EbizQ had to ask the question: "Should there be a BPMN 3.0 and, if so, what additions should it include?"
One point of view was that the spec needed to be split into 4 specs, with more targeted purposes and test suites.? This sounds a bit like the mess that happened with the web services spec back in the mid-2000's... It went from a spec almost universally adopted spec to something that no one could make sense of and certainly no one could figure out what products were compliant. I'd rather see four testing subsets than four specs.
David Chassels' response was "No" based on the increase in complexity (partly based on Mark's comment above), but then follows up with "Declarative techniques that removes code generation and compiling delivering adaptive solutions. But no doubt many vested interests will see BPMN continue for a bit yet!"? Ah yes. The Declarative golden goose.? Because declarative systems are so easy to use?? Prolog? Lisp?? I don't get the code generation argument because BPMN solutions done right involve no code generation nor compilation.? I think many of the people who don't like BPMN just aren't using the right tools.
Of course a few people chimed in deriding standards in general - hard to blame them - the standards-making process is painful at best.
Finally, Scott Menter (who I often agree with on ebizQ discussions!) argues that:
BPMN is a bust. There is near-zero customer demand for it, and most of the real innovation in BPM today (such as the re-integration of time as a key process driver*) bypasses BPMN entirely.
I had to chime in with my own comment after reading all of the above:
- BPMN is not a bust. It has been massive success in terms of getting adopted compared to what came before (BPEL anyone?). It's fairly ubiquitous in BPM offerings, and therefore not differentiating (for the most part). After all that's the point of a standard!? Customers want business processes - a great BPMN implementation is part of delivering that to the Customer - but it is table stakes.
- Customers don't care about HTML either. Is HTML a failure? Of course not - it is just ubiquitous in browsers and mobile devices. Clients want the Web.? Good implementations of HTML5 give customers "the web".
- Before we ask whether there should be a BPMN 3.0, we should ask if there are important features to add to BPMN that require an update to BPMN 2.0
Daniele Chenal chimes in to say:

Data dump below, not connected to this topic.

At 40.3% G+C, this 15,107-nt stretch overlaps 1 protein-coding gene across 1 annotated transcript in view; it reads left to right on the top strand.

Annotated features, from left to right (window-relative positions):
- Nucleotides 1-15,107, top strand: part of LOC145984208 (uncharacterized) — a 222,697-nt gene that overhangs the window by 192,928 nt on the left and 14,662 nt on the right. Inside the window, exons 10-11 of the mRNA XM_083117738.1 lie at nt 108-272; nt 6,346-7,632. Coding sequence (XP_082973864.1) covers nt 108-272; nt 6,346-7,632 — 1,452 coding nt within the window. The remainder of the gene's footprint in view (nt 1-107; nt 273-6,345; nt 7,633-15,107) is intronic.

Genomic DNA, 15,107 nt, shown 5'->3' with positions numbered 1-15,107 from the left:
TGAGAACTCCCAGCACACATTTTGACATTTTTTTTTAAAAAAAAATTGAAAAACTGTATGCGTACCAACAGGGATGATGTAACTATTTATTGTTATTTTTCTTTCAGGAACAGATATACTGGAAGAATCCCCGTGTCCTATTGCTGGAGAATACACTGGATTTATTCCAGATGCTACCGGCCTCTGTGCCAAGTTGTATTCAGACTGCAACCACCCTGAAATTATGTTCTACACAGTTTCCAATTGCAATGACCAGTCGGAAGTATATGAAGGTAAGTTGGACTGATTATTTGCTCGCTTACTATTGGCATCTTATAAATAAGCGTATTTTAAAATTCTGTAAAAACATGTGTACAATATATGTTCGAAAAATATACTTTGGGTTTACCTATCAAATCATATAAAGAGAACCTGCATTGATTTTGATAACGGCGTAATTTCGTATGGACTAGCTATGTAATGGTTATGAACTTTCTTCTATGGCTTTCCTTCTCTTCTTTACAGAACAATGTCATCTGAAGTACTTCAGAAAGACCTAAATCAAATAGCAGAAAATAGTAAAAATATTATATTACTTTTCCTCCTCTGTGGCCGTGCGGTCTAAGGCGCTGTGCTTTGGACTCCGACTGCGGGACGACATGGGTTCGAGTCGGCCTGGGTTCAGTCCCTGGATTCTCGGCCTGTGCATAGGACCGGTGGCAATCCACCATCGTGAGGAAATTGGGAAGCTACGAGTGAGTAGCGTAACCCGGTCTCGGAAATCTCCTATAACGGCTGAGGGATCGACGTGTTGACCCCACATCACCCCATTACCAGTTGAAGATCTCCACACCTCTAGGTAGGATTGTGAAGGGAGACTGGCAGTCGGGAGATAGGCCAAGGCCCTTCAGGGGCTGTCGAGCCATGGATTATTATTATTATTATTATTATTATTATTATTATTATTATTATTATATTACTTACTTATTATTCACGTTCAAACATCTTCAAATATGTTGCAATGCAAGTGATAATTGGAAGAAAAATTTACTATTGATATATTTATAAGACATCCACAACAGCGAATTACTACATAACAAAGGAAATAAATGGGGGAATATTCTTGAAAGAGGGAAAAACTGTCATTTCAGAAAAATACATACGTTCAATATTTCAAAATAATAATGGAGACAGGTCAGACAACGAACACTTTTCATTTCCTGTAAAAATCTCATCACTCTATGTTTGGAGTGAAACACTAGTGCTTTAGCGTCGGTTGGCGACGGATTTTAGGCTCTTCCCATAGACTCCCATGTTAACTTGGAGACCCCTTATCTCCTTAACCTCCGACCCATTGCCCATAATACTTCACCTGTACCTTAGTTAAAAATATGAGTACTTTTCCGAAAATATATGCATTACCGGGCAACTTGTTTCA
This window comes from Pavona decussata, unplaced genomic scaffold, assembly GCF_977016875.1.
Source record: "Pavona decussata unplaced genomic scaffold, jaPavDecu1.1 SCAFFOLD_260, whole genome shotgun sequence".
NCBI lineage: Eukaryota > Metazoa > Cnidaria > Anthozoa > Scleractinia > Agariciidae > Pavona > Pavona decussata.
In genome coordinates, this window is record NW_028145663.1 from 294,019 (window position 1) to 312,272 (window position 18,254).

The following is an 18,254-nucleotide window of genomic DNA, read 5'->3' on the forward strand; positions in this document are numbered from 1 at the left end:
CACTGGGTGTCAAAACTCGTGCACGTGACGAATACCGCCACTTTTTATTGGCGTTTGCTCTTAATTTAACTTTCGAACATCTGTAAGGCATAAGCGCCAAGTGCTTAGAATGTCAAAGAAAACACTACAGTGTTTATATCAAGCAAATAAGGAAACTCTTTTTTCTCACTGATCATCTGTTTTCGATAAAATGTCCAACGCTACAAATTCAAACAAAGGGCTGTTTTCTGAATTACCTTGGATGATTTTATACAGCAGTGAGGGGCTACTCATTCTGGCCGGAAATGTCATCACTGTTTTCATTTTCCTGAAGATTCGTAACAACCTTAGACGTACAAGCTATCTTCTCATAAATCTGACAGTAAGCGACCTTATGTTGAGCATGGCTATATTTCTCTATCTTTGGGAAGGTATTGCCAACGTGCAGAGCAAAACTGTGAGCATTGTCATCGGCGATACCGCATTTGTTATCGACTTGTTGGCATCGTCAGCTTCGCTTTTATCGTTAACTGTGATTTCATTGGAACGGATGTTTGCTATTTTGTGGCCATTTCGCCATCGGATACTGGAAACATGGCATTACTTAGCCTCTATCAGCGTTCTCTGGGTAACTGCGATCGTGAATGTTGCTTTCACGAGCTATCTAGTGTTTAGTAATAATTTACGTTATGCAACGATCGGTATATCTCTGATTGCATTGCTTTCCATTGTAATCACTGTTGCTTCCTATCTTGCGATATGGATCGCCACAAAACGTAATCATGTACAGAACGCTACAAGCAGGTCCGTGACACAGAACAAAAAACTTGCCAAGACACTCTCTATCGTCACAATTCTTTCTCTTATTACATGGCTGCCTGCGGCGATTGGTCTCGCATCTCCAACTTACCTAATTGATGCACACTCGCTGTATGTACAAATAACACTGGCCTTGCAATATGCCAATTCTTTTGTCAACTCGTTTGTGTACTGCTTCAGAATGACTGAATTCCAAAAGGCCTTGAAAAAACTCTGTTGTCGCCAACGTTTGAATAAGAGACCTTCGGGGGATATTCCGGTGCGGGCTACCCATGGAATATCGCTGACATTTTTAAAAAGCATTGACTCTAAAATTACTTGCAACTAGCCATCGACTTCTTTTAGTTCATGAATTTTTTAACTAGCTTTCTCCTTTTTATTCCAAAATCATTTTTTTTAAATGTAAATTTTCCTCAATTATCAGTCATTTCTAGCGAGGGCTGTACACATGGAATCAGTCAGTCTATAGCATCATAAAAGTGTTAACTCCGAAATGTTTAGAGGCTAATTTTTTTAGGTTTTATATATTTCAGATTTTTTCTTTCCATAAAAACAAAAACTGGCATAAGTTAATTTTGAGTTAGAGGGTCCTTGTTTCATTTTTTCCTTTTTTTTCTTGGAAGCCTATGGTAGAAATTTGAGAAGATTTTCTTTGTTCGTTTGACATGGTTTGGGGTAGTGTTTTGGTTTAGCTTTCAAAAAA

I still see clients looking at BPMS that want BPMN support. Not as much for notation sake perhaps as much for portability but that seems to be the aspect of BPMN that vendors have been least able to achieve and are unlikely to anytime soon.
The other observation is that while I have heard more than once that BPMN is dead, I wonder why it is still a highly desirable subject (based on web search stats, You tube video statistics and other data points.)
Yeah, I wonder that too.? For something that is dead, it still seems to have a lot of currency for BPM and related process management techniques, with both customers and practitioners.? However, it is increasingly just expected, not differentiated.
Returning to point 3 (are there important features that require a new version of the spec?), what I'm getting at is first someone needs to articulate a solid value proposition for adding something to the spec. If there are enough new ideas that have enough net-new value, then we should pursue a 2.1 or a 3.0 release.
If the new ideas don't have enough value, then we should stick with what we have. If the value is clear, then we should think about pulling together an effort to refine the spec.
I think too often people are focused on iterating the spec, regardless of the value. I think we can all come up with a few examples of this in standards that are near and dear to our hearts ;)
So do we need a BPMN 3.0?? Well, first someone needs to clearly propose the high value changes that would require a new version.? I haven't seen that high-value proposition yet.? I've seen suggestions, but nothing that makes me think it makes sense to open Pandora's Box.